That’s right — public WiFi is a playground for hackers who are just waiting to access your secure data.  But, here’s the good news…

You can do something about it!

The solution in three words: Virtual Private Networks.  Virtual Private Networks, or VPNs, serve to protect you, your data and your identity in a number of ways, but the most important thing to understand about VPNs is this: VPNs secure the Internet connection you are using so that all of the data you are transmitting is encrypted.  This makes it more secure from hackers and other people who are trying to see what you are sending or receiving.

More specifically, a VPN is a collection of computers or networks that are joined together over a public network such as the Internet.  You can use a VPN to connect your data centers, or to access your home network without the need to log into a computer on the same local area network.  A VPN could also be used to secure transmissions and messages if you are using an untrusted network that is open to the public.  So, as you can clearly see, VPNs offer you a world of benefit in the smartphone era.

Here are a few more reasons why VPNs are so vital for smartphone users:

1. Having a VPN allows you to access your files and other data on your network even when you are away from home, your office or when you are traveling.  A lot of companies are letting their employees use their own devices for work, and having a VPN is a great way to keep your transactions, messages and data safe.

2. Use VPN when you are on public Wi-Fi.  Public Wi-Fi puts you at risk, and you never know who may be trying to hack into your phone.  Having a VPN on your iPhone or Android will keep you safe when you are connecting to a public Wi-Fi in a coffee shop, airport, hotel or elsewhere.

3. VPN allows you to be more secure.  If you use your smartphone for work, you will appreciate that VPN easily makes your transmission, e-mails and other communications safe, encrypted and secure.

4. If you are using your iPhone or Android to download files, you should also use VPN.  This is also true if you are paranoid about BitTorrent files.  Sometimes, just having a torrent-downloading app on your iPhone could put you at risk, but a VPN will protect you against that potential problem.

5. With VPN, you can use your smartphone to watch your favorite TV shows back home.  When traveling, you can connect to a VPN and check out your TV shows, sporting events or even watch Netflix online, even if it is restricted where you are.

MLB.TV Blackout Workaround from Ghost Path

MLB.TV Blackout Workaround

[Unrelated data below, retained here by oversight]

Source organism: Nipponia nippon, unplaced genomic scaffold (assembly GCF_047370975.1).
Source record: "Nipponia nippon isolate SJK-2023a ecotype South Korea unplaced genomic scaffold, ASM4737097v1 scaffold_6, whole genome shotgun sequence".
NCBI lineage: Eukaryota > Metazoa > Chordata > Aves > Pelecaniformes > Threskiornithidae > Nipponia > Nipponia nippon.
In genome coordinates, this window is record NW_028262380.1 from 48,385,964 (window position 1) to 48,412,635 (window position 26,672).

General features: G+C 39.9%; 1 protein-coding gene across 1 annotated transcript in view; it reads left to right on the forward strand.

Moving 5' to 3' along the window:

MLB.TV is far and away the best sports streaming service that we’ve tried. The software and product are both great.

Our only complaint is the antiquated blackout policy that prevents us from watching our favorite teams, even though they are hundreds of miles away. The notion of a team’s “home region” is overreaching. For example, I’m a Braves fan. I can’t watch Braves games on MLB.TV anywhere in Georgia, the Carolinas, or North Florida. It’s probably the same for Tennessee and Alabama, but I haven’t personally tried there. The idea is that if you’re in the home region for a team you should be able to see the game on the team’s TV station on cable or satellite. The problem is that you have to have cable, which kind of defeats the purpose for having MLB.TV.

That’s where Ghost Path VPN comes in quite handy. By connecting your computer to our VPN you can make it appear as if you’re located somewhere else. For example, to get around a Braves game blackout I would connect to a VPN endpoint outside the southeast, like Denver. Once you’re on the VPN then you can use MLB.TV as you normally would.

MLB.TV on Mobile Devices

Unfortunately using VPN on iPhone, Android phones, iPad’s etc. won’t work. MLB.TV requires you to use location services (GPS) on your mobile device as a means of determining your location, and Ghost Path can’t help with that.

About Ghost Path

VPN means virtual private network, which is what we do at Ghost Path. Ghost Path VPN allows you to bypass geographic restrictions, like those used in MLB.TV.

We offer a 7-day money back guarantee here at Ghost Path, so it’s risk free to try out our service. VPN accounts start at just $10/month.

MLB and MLB.TV are trademarks of Major League Baseball. The Braves is a trademark of the Atlanta Braves baseball club.

 

Now Accepting Bitcoin Payments

Bitcoin VPN

We’re excited to announce that we are now accepting Bitcoin payments for our VPN service. Bitcoin is a great way to pay for our service while keeping your identity private. All we need to process a Bitcoin payment is an email address that we can send your username and password to.

All About Bitcoin

If you’re new to Bitcoin then there is a bit of a learning curve. Here are some of the best Bitcoin resources that we’ve found:

  • Bitcoin.it is a wiki with everything you need to know about Bitcoin.
  • Coinbase is an easy to use Bitcoin wallet. Great place to get started.
  • Bitpay is our Bitcoin merchant.

To create a Ghost Path VPN account with a Bitcoin payment you can go to our Pricing page and choose your plan. Then choose Bitcoin when asked. As always, we’re here to help if you run into any problems.